In the end, when just about everyone had packed up and gone home, skies over Trenton opened, drenching this capital city with a wonderful downpour.

Rain served as a perfect ending to an incredible day at Cadwalader Park where thousands celebrated the first Trenton African American Pride Festival.

The water seemed to wash clean the city’s slate.

For all the naysayers, doubters, and others who hoped for drama, violence, or some other calamity — nothing happened.

There were no arrests, no fights, no shooting, nothing, except proud black Trentonians, hope-filled African Americans, in full celebration of us and our potential.

Trenton’s African American Pride Festival celebrated our national anthem and black national anthem, flew the American flag and flags of African nations.

I firmly believe that a small injection of pride into city streets where people have almost yielded to crime, self-loathing, poverty and have stepped away from education, can begin to turn the tide here.

This is a message for all the haters — don’t count Trenton out just yet.

The soul of Trenton remains up for grabs, caught up in a demilitarized zone of perhaps and never; purity versus corruption; simple love and irrational hatred.

Regardless the obstacles, no matter how much people talk or even BackTalk, nothing will stop a second festival or a movement that will saturate Trenton with positive energy.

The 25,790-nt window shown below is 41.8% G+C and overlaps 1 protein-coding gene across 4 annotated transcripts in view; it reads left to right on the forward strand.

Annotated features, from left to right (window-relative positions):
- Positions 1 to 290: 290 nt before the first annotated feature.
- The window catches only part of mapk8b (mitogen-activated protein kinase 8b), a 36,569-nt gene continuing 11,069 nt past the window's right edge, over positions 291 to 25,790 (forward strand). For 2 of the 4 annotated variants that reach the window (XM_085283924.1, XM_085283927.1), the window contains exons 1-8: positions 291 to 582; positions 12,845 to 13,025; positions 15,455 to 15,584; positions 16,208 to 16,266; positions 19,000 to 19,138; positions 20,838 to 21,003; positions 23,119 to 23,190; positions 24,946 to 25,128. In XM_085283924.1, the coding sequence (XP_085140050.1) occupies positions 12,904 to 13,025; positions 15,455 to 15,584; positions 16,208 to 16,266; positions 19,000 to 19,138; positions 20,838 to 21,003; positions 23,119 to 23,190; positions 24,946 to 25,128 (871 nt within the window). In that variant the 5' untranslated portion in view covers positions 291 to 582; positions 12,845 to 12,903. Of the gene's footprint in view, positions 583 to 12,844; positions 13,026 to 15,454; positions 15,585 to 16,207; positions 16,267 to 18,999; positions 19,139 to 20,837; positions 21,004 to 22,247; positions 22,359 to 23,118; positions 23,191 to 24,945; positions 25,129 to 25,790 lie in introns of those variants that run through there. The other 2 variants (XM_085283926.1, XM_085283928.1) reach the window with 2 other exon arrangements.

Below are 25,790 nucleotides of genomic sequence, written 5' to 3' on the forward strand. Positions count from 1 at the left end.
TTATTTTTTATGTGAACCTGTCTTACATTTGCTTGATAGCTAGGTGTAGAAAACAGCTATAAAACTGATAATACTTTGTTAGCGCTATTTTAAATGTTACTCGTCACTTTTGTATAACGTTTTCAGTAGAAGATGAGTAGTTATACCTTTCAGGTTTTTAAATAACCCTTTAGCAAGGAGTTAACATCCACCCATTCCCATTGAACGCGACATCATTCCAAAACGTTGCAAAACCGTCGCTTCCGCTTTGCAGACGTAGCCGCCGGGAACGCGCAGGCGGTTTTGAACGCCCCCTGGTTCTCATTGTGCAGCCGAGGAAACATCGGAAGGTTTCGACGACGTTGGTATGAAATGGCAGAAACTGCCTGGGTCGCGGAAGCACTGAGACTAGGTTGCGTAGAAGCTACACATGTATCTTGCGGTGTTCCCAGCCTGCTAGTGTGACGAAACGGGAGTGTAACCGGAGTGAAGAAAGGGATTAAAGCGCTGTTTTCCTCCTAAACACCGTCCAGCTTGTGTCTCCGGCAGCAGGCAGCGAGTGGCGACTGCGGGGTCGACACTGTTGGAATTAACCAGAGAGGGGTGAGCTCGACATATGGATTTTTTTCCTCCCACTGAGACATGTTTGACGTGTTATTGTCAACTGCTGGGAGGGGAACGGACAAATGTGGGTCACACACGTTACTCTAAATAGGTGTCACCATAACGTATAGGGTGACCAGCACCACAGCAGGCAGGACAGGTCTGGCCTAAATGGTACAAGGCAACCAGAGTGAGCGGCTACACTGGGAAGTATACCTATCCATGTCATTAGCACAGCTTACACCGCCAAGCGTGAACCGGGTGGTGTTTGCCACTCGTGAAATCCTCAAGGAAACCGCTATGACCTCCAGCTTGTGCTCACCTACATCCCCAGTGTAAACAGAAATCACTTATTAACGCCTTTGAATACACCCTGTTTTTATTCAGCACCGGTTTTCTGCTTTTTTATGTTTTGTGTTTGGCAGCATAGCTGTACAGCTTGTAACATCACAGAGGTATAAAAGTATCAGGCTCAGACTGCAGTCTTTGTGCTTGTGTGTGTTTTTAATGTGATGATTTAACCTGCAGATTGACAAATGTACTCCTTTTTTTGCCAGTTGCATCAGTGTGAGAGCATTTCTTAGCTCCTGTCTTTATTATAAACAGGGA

Standing together with Mayor Tony Mack in a sun-drenched patch of Cadwalader Park green earth, I told the city’s leader that Trenton’s future remains in his hands and that it’s time for him to shake free of all the people that damage whatever credibility he has left.

Mack is fortunate that the Trenton African American Pride Festival occurred under his watch and the mayor has every right to claim this event on his resume.

Trenton pulsed with amazing energy and with city pride sizzling like an isotope, it’s time for Mayor Mack to make a decision about the direction of his leadership.

Certainly, Mack and the City of Trenton coming aboard for the TAAPF provided immeasurable support but our committee aligned with city winners like Isles, Inc., former Mayor Douglas H. Palmer’s Trenton First Initiative, Plant a Seed Foundation, Mercer County, Mercer County Community College, Tara Developers, New Jersey Department of Corrections, Marriott Hotel, Christine’s Hope for Kids Foundation and many others.

In other words, this effort cultivated a collaboration between a variety of sources albeit not all like-minded.

Alienations remain as most Caucasians stayed away from the TAAPF just as most African Americans alienate from the Italian-American Festival or celebrations of other ethnicities.

I still believe we should consider ourselves first children of God, then human, next American and finally recognize our heritage.

Maybe we will get there someday but I will tell you that the TAAPF ratcheted up my pride level.

Now, it’s time to build on this event and move Trenton in a positive direction.

Never mind the verbal opposition.

We can and will together create unimaginable successes.

Just watch.

— L.A. Parker is a Trentonian columnist and staff writer. His column appears on Tuesday and Thursday. Reach him at